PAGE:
How do the principles of this concept carry over in the students’ day to day interaction and/or prepare them for the next grade level?

The students are learning to utilize their imagination in a constructive way that is helping to develop the writing skills that they will need for second grade. This project also provided the students with an opportunity to practice their public speaking skills, as they stood at the front of the class in presenting their work to their classmates and parents.

 

Are there any “take-aways” for you, the students, and or parents?

The students, parents, and I all enjoyed the stories and the LEGO creations. The things that stood out the most is the freedom the students felt in being their own “creative director”, that the sky was the limit. The end result was that the build and story was solely theirs. 

 

Mrs. Carrasco

1st Grade

 

 

 

 

 

February 2018

 

 

 

My Cool Country Project

 

 

 

Our 2nd Grade AES Eagles took part in an interactive research project this winter. They were tasked with selecting a country and investigating the history and culture of the people. With a focus on active participation and learning, the students did their own research with minimal parent participation. The students wrapped up the project by making a simple dish from their chosen country as part of an International Food Festival held right in the classroom!

 

 

How did the Country Project come about?

The goal was to incorporate an international component into the students’ social studies curriculum to expand their independent research skills. And in addition, this project gave the students the freedom to choose their subject content.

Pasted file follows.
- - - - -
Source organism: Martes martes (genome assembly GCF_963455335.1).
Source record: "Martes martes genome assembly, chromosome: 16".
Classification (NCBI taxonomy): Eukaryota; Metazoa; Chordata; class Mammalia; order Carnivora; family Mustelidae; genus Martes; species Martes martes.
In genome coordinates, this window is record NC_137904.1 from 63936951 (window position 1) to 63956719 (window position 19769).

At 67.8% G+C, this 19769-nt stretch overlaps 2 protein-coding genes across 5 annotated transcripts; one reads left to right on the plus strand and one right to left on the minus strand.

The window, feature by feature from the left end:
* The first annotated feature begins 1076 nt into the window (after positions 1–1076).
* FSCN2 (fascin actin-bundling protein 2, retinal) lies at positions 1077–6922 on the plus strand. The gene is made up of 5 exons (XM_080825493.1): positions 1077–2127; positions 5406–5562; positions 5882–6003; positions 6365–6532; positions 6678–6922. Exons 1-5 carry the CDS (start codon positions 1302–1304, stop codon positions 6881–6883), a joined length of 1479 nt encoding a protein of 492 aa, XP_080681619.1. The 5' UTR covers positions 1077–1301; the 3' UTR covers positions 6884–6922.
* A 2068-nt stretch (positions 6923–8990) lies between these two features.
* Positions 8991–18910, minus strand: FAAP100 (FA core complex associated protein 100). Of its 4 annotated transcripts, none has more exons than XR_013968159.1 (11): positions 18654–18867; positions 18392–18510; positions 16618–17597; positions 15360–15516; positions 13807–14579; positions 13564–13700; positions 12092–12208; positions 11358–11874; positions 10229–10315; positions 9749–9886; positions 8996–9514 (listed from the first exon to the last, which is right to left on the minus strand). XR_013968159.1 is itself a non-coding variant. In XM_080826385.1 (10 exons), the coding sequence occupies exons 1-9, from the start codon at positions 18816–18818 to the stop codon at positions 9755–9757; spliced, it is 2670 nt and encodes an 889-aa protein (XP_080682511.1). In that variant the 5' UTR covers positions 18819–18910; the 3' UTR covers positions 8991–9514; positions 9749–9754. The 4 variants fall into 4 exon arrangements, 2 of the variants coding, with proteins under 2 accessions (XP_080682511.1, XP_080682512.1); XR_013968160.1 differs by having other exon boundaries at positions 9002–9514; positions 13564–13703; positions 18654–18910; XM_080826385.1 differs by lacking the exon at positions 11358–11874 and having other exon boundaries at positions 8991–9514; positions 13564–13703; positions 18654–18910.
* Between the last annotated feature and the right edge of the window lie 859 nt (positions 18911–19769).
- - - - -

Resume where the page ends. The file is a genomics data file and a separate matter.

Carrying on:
Can you provide us insight into the active learning process?

Students were required to do their own research with little help from their parents.  The main goal was for intrinsic learning to take place through the interest and passion of the student. They were allowed to discover many unique attributes in the history and culture of a country of their choosing. 

 

How excited were students at the start of the project and then later when presenting their findings?

The students were so excited to learn that they would have the ability to choose their own country of interest.  And on the day of presentations, the students were proud to display their vision boards filled with unique and dynamic facts about the people and places of their country. The students confidently stood in front of their peers ready to share all that they had discovered. They could not wait to show what they learned and to share samples of food and drink commonly known to the country’s population.   

 

How do the principles of this learning process carry over in the students’ day to day learning experience?

The students were encouraged to think for themselves in all subject areas.  Through projects like My Cool Country Project, students sharpen their critical thinking skills, expound upon their creativity, and become more attuned to utilizing the standard principles of research: who, what, when, where, how, and why.

 

Are there any “take-aways” for you, the students, and or parents?

My Cool Country Project provided a tangible channel for students to develop their research skills, lift the cap off their creativity, and stimulate independence in learning.  In the process everyone learned many new things about people and places around the world, had fun, and strengthened their tenacity for learning.  Additionally, this project established critical lifelong learning skills required to carry the students forward as they prepare for the 3rd grade.

Mrs. Johnson

2nd Grade